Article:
I am confident that I speak on behalf of my hon. Friend Justin Tomlinson, my hon. and learned Friend Robert Buckland, my right hon. Friend Claire Perry and my hon. Friends the Members for Chippenham (Michelle Donelan) and for Salisbury (John Glen). The constituents of all of them may be affected by this matter, but they are all unable to take part in this statement because of their roles as Ministers.
Across Wiltshire, we are deeply concerned about the 3,500 job losses and potentially more in the supply chain. May I therefore volunteer to take part in the excellent taskforce that my right hon. Friend the Secretary of State has announced? I think that is a very useful step forward. Will he join me in rejoicing at the fact that the economy of Wiltshire is actually extremely strong at the moment? The unemployment figures announced this morning are the lowest there have ever been, and we have had huge growth particularly in electric car manufacturing and our high-tech industries across the M4 corridor. I hope he will join me in thinking that we will therefore be able to find useful employment for all these people in good time before the plant closes.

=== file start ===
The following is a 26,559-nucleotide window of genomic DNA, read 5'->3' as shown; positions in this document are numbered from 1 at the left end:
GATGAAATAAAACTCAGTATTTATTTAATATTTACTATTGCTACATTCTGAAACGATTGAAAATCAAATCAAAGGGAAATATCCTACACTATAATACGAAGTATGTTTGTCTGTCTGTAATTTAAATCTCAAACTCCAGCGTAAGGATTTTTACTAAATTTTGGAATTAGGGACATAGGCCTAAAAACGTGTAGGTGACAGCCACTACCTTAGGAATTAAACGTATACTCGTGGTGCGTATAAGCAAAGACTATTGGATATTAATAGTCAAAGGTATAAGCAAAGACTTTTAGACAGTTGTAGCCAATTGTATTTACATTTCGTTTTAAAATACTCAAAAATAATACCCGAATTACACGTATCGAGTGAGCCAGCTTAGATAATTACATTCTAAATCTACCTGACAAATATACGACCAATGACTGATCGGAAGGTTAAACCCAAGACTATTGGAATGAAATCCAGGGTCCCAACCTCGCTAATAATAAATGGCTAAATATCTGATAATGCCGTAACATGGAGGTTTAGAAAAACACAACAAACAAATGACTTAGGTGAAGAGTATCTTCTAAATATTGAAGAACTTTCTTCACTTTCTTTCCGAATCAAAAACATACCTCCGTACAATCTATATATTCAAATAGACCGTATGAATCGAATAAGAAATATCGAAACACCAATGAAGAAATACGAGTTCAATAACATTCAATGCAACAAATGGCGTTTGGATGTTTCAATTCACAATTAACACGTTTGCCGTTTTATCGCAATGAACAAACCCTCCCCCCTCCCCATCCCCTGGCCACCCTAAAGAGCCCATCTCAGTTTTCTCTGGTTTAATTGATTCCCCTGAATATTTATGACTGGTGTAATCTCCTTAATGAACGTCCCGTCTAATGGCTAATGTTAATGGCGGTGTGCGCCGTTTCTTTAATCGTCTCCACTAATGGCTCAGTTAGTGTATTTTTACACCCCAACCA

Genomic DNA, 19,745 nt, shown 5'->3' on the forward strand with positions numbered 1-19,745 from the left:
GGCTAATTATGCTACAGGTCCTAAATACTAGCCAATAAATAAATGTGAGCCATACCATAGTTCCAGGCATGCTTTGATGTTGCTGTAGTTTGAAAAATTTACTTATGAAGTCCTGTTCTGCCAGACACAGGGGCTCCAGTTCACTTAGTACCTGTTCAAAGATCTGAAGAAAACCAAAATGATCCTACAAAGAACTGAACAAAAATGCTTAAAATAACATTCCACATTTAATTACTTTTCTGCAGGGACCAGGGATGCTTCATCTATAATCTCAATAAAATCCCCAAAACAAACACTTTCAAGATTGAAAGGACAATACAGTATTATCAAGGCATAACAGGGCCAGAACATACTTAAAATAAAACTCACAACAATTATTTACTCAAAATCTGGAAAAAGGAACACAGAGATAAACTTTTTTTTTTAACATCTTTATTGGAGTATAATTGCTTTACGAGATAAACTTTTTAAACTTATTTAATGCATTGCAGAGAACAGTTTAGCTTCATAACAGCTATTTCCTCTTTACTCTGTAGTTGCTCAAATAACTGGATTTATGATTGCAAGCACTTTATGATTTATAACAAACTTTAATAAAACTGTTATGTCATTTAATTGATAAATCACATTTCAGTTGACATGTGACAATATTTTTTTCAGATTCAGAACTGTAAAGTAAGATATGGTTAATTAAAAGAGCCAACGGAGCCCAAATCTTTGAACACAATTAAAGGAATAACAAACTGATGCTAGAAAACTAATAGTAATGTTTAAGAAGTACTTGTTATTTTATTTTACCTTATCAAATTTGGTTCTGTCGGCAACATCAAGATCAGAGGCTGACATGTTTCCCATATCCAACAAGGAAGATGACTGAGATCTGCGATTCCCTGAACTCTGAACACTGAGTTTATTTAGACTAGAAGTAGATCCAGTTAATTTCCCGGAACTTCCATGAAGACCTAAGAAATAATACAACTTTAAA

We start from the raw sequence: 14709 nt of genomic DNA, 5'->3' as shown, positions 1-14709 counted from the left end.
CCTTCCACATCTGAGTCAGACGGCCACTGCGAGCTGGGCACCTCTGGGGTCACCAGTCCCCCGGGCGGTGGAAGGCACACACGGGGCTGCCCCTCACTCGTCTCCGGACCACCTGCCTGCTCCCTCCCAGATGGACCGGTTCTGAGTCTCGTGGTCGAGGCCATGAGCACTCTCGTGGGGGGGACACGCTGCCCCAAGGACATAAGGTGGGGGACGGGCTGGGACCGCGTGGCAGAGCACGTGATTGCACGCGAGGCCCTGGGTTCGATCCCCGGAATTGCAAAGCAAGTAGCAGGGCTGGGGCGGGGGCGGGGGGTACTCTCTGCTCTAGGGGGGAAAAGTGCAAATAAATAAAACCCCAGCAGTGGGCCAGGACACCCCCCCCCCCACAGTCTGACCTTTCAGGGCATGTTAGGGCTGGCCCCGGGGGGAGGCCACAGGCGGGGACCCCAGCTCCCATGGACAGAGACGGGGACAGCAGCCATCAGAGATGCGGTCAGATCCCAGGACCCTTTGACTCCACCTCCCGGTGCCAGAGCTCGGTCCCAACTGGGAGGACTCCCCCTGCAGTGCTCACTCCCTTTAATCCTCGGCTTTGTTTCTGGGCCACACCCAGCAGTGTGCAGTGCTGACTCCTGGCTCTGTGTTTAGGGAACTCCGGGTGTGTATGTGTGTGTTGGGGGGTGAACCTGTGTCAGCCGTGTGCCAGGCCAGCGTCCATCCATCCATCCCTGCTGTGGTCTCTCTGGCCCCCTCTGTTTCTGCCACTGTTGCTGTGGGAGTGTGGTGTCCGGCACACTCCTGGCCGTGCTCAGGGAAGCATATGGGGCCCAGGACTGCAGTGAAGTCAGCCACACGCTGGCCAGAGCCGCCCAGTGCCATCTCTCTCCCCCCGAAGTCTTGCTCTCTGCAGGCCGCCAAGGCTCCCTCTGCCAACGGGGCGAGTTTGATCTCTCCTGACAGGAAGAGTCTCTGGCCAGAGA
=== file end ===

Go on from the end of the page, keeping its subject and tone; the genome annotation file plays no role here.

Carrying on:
Like my hon. Friend, I pay tribute to our colleagues, my hon. Friend the Member for North Swindon, my hon. and learned Friend the Member for South Swindon and my right hon. Friend the Member for Devizes, whose commitment to the success of the economy in Wiltshire is unflagging.
My hon. Friend James Gray is absolutely right to refer to the fact that the success of Swindon and the whole of Wiltshire has been notable. In fact, one of the problems that Honda has occasionally discussed with me in the past is its struggle to recruit the volume of labour that has been required. It is a matter of sadness that that will not be a problem for the future, given this decision. He is right to emphasise that the demand for the kind of skilled labour that exists in that county is very strong. Through the taskforce, we will do everything we can to make sure that employers are matched with people with skills.